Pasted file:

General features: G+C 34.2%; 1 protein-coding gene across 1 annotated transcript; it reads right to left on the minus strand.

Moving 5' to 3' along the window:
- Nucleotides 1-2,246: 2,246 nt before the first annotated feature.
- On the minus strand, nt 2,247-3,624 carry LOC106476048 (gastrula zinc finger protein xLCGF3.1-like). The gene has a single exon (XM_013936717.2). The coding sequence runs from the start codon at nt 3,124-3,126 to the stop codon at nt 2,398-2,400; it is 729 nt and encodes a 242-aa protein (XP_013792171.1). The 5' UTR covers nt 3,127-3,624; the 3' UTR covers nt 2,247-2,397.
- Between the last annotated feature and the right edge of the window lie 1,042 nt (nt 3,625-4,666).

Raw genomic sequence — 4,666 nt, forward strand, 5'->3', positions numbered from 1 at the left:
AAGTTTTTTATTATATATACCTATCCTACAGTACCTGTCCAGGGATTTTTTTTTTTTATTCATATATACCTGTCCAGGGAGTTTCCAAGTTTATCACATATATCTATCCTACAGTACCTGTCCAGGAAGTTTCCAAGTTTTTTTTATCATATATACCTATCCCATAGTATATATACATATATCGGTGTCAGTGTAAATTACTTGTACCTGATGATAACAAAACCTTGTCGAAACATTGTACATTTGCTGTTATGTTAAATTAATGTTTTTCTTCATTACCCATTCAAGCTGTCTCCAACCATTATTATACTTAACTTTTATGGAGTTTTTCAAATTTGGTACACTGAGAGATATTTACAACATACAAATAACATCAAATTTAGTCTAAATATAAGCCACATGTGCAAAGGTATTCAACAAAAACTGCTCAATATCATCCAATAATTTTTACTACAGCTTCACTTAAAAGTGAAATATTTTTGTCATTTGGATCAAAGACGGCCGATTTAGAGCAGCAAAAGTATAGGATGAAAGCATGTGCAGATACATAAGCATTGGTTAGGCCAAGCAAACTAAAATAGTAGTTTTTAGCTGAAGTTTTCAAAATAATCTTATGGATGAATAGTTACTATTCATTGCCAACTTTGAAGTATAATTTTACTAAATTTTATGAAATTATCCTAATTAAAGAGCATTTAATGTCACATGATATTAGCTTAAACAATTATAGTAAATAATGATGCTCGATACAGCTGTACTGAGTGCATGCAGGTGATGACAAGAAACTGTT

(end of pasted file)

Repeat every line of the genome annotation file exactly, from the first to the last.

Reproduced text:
General features: G+C 34.2%; 1 protein-coding gene across 1 annotated transcript; it reads right to left on the minus strand.

Moving 5' to 3' along the window:
- Nucleotides 1-2,246: 2,246 nt before the first annotated feature.
- On the minus strand, nt 2,247-3,624 carry LOC106476048 (gastrula zinc finger protein xLCGF3.1-like). The gene has a single exon (XM_013936717.2). The coding sequence runs from the start codon at nt 3,124-3,126 to the stop codon at nt 2,398-2,400; it is 729 nt and encodes a 242-aa protein (XP_013792171.1). The 5' UTR covers nt 3,127-3,624; the 3' UTR covers nt 2,247-2,397.
- Between the last annotated feature and the right edge of the window lie 1,042 nt (nt 3,625-4,666).

Raw genomic sequence — 4,666 nt, forward strand, 5'->3', positions numbered from 1 at the left:
AAGTTTTTTATTATATATACCTATCCTACAGTACCTGTCCAGGGATTTTTTTTTTTTATTCATATATACCTGTCCAGGGAGTTTCCAAGTTTATCACATATATCTATCCTACAGTACCTGTCCAGGAAGTTTCCAAGTTTTTTTTATCATATATACCTATCCCATAGTATATATACATATATCGGTGTCAGTGTAAATTACTTGTACCTGATGATAACAAAACCTTGTCGAAACATTGTACATTTGCTGTTATGTTAAATTAATGTTTTTCTTCATTACCCATTCAAGCTGTCTCCAACCATTATTATACTTAACTTTTATGGAGTTTTTCAAATTTGGTACACTGAGAGATATTTACAACATACAAATAACATCAAATTTAGTCTAAATATAAGCCACATGTGCAAAGGTATTCAACAAAAACTGCTCAATATCATCCAATAATTTTTACTACAGCTTCACTTAAAAGTGAAATATTTTTGTCATTTGGATCAAAGACGGCCGATTTAGAGCAGCAAAAGTATAGGATGAAAGCATGTGCAGATACATAAGCATTGGTTAGGCCAAGCAAACTAAAATAGTAGTTTTTAGCTGAAGTTTTCAAAATAATCTTATGGATGAATAGTTACTATTCATTGCCAACTTTGAAGTATAATTTTACTAAATTTTATGAAATTATCCTAATTAAAGAGCATTTAATGTCACATGATATTAGCTTAAACAATTATAGTAAATAATGATGCTCGATACAGCTGTACTGAGTGCATGCAGGTGATGACAAGAAACTGTT